A new musical reality

A new musical reality

Studying ways to make live improvised music in surround sound
September 15, 2010
Prof. James Harley is experimenting with a new
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Prof. James Harley is experimenting with a new audio system that can allow musicians and composers to improvise in surround sound.

Imagine a live improvised musical performance — in surround sound, with a computer manipulating and spinning instruments’ sounds around eight different speakers in real time. That’s being made possible through the University of Guelph’s new Advanced Digital Audio Production and Performance Studio. It gives creative researchers an opportunity to experiment and learn new techniques for this type of production, which is called “performative music.”

James Harley, Fine Art and Music, has been creating music for years as a composer, but now he’s stepping into the improvisational, experimental and technological realm. He’s studying new ways to incorporate the realism of surround sound into live recordings and performances.

“Out in the world, it’s all surround sound,” he says. “So that’s what we want to create for listeners in the studio or performance.” 

His target is a musical performance that is visually and audibly something the audience couldn’t otherwise experience. This will be achieved through his unique real-time manipulations and surround sound that can be improvised.

Here’s how it works. Hundreds of audio tracks are created or recorded on a computer and are played back through eight speakers strategically placed around a recording studio or performance space. The musician has access to a special mixer to control the sounds coming out of the computer. Every sound can be varied and sent to different speakers at the same time, even if the instrumentalists are performing live. Through the mixer and computer, the instrumentalists can send their performance through surround sound, too.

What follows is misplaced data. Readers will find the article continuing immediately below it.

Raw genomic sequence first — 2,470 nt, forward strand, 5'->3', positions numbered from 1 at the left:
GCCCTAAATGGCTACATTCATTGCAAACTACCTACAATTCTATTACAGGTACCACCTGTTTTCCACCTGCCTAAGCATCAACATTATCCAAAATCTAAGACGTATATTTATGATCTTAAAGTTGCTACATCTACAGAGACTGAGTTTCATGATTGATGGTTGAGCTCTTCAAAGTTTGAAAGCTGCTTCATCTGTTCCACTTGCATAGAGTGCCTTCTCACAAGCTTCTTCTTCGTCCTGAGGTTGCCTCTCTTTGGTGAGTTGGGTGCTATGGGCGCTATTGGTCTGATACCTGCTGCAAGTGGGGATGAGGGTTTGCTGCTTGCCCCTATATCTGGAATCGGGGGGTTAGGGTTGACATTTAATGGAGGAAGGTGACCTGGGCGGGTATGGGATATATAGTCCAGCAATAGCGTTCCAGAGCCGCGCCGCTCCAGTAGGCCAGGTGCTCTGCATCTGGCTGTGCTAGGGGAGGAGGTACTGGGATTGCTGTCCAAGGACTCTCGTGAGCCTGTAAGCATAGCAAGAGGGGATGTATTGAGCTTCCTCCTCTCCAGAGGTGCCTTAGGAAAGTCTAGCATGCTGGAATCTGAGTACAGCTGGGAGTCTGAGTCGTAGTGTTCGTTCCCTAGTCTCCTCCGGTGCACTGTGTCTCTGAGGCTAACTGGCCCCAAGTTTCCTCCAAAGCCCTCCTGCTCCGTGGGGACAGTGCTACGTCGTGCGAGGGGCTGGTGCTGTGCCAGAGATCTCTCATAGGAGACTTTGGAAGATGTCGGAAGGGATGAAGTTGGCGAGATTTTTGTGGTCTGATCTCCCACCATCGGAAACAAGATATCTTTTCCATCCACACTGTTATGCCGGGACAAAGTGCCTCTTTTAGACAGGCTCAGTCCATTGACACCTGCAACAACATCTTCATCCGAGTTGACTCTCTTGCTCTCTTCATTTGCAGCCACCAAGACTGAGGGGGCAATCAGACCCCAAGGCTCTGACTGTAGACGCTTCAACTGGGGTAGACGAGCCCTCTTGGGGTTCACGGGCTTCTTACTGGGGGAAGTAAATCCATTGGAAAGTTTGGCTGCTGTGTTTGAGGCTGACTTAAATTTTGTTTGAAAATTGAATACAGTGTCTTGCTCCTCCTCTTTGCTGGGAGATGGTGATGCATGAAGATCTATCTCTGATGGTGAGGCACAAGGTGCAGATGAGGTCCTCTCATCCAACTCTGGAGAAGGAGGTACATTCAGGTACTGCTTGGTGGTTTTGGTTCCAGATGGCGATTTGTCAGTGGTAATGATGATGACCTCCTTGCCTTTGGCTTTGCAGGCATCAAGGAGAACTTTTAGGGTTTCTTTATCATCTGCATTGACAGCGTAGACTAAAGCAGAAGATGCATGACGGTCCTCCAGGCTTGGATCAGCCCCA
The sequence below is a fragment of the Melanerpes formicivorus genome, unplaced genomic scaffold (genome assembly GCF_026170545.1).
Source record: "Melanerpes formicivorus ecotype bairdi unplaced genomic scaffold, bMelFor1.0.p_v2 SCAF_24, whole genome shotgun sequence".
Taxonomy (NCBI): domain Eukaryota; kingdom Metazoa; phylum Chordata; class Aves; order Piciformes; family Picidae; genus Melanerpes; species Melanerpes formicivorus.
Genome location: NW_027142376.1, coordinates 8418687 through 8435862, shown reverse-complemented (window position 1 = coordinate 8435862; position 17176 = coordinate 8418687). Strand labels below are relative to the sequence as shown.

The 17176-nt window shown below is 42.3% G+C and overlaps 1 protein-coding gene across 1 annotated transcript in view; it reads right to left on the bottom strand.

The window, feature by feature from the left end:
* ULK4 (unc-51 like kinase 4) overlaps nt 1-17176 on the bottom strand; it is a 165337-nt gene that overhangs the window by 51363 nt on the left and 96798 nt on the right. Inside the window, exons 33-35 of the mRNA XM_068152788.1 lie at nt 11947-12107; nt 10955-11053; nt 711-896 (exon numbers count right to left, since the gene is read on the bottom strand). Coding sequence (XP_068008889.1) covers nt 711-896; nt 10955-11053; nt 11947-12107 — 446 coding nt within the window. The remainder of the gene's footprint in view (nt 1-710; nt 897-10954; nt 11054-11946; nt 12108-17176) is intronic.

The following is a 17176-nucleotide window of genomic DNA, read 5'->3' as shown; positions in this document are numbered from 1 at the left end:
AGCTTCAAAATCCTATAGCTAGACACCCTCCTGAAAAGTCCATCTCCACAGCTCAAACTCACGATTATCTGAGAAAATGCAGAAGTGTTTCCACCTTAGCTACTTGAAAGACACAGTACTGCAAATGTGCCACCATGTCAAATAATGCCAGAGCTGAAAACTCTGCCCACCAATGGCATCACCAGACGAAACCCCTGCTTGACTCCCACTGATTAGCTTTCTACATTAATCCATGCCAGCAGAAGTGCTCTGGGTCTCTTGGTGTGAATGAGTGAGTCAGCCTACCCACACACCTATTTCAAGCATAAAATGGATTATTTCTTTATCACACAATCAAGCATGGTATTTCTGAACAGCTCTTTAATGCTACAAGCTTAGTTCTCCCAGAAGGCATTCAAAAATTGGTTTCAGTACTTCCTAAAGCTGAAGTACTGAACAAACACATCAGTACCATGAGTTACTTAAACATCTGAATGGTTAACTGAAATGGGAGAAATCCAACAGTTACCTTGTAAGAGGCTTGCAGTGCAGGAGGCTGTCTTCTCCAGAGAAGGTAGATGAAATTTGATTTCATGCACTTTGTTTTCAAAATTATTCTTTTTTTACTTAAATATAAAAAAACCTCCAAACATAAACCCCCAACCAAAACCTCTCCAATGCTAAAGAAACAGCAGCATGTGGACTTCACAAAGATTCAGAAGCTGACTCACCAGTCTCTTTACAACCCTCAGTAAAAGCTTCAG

Harley plans to incorporate environmental sounds such as birds chirping and wind blowing into his work. He also wants to collaborate with people in other academic disciplines, including computing science, engineering and acoustic ecology. That work could draw attention to issues such as noise pollution and highlight acoustically rich habitats that are disappearing, including indigenous forests and wetlands.

Others involved in this study are music professor Ellen Waterman, who collaborates on the flute for recordings and live performances, and audio engineer Randy Smith. Argentine composer Osvaldo Budòn will do a creative residency at the studio in May.

For his studies, Harley received a Leaders Opportunity Fund grant from the Canada Foundation for Innovation, a rare award for creative research. This support paid for renovations to create music studios in the University’s Axelrod Building, as well as for recording and performing gear.